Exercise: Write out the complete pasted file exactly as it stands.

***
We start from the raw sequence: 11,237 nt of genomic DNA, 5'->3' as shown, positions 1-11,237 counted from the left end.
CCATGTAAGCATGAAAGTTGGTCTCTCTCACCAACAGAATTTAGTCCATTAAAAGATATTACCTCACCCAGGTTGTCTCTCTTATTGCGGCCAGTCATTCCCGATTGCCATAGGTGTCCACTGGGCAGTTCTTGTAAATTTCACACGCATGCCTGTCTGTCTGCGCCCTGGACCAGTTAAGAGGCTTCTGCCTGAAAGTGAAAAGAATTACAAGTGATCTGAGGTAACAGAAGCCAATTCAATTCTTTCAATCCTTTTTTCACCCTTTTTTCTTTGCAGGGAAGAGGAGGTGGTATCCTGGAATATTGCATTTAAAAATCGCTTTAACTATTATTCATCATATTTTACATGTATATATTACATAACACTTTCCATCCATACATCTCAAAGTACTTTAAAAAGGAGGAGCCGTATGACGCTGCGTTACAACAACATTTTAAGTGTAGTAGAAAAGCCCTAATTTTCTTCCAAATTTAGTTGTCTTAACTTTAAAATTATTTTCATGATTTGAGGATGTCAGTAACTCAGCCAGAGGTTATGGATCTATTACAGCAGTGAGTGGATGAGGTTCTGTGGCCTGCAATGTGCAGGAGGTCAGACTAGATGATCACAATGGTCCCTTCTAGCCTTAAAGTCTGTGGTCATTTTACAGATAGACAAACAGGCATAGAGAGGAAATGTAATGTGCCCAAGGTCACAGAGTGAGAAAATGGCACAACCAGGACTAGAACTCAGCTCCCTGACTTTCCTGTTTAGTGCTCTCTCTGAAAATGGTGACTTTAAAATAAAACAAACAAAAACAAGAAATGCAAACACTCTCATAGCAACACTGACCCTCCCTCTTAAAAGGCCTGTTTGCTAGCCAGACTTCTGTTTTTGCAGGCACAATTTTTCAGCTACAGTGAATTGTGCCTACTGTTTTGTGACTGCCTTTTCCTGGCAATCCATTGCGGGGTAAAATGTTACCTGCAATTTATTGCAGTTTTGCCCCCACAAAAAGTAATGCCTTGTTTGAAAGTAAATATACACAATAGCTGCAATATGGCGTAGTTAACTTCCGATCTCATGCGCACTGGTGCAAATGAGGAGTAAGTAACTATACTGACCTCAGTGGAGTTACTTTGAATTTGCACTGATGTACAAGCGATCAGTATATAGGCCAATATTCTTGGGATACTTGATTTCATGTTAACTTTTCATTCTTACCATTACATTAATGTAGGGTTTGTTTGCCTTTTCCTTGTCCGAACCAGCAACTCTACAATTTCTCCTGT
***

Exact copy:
We start from the raw sequence: 11,237 nt of genomic DNA, 5'->3' as shown, positions 1-11,237 counted from the left end.
CCATGTAAGCATGAAAGTTGGTCTCTCTCACCAACAGAATTTAGTCCATTAAAAGATATTACCTCACCCAGGTTGTCTCTCTTATTGCGGCCAGTCATTCCCGATTGCCATAGGTGTCCACTGGGCAGTTCTTGTAAATTTCACACGCATGCCTGTCTGTCTGCGCCCTGGACCAGTTAAGAGGCTTCTGCCTGAAAGTGAAAAGAATTACAAGTGATCTGAGGTAACAGAAGCCAATTCAATTCTTTCAATCCTTTTTTCACCCTTTTTTCTTTGCAGGGAAGAGGAGGTGGTATCCTGGAATATTGCATTTAAAAATCGCTTTAACTATTATTCATCATATTTTACATGTATATATTACATAACACTTTCCATCCATACATCTCAAAGTACTTTAAAAAGGAGGAGCCGTATGACGCTGCGTTACAACAACATTTTAAGTGTAGTAGAAAAGCCCTAATTTTCTTCCAAATTTAGTTGTCTTAACTTTAAAATTATTTTCATGATTTGAGGATGTCAGTAACTCAGCCAGAGGTTATGGATCTATTACAGCAGTGAGTGGATGAGGTTCTGTGGCCTGCAATGTGCAGGAGGTCAGACTAGATGATCACAATGGTCCCTTCTAGCCTTAAAGTCTGTGGTCATTTTACAGATAGACAAACAGGCATAGAGAGGAAATGTAATGTGCCCAAGGTCACAGAGTGAGAAAATGGCACAACCAGGACTAGAACTCAGCTCCCTGACTTTCCTGTTTAGTGCTCTCTCTGAAAATGGTGACTTTAAAATAAAACAAACAAAAACAAGAAATGCAAACACTCTCATAGCAACACTGACCCTCCCTCTTAAAAGGCCTGTTTGCTAGCCAGACTTCTGTTTTTGCAGGCACAATTTTTCAGCTACAGTGAATTGTGCCTACTGTTTTGTGACTGCCTTTTCCTGGCAATCCATTGCGGGGTAAAATGTTACCTGCAATTTATTGCAGTTTTGCCCCCACAAAAAGTAATGCCTTGTTTGAAAGTAAATATACACAATAGCTGCAATATGGCGTAGTTAACTTCCGATCTCATGCGCACTGGTGCAAATGAGGAGTAAGTAACTATACTGACCTCAGTGGAGTTACTTTGAATTTGCACTGATGTACAAGCGATCAGTATATAGGCCAATATTCTTGGGATACTTGATTTCATGTTAACTTTTCATTCTTACCATTACATTAATGTAGGGTTTGTTTGCCTTTTCCTTGTCCGAACCAGCAACTCTACAATTTCTCCTGT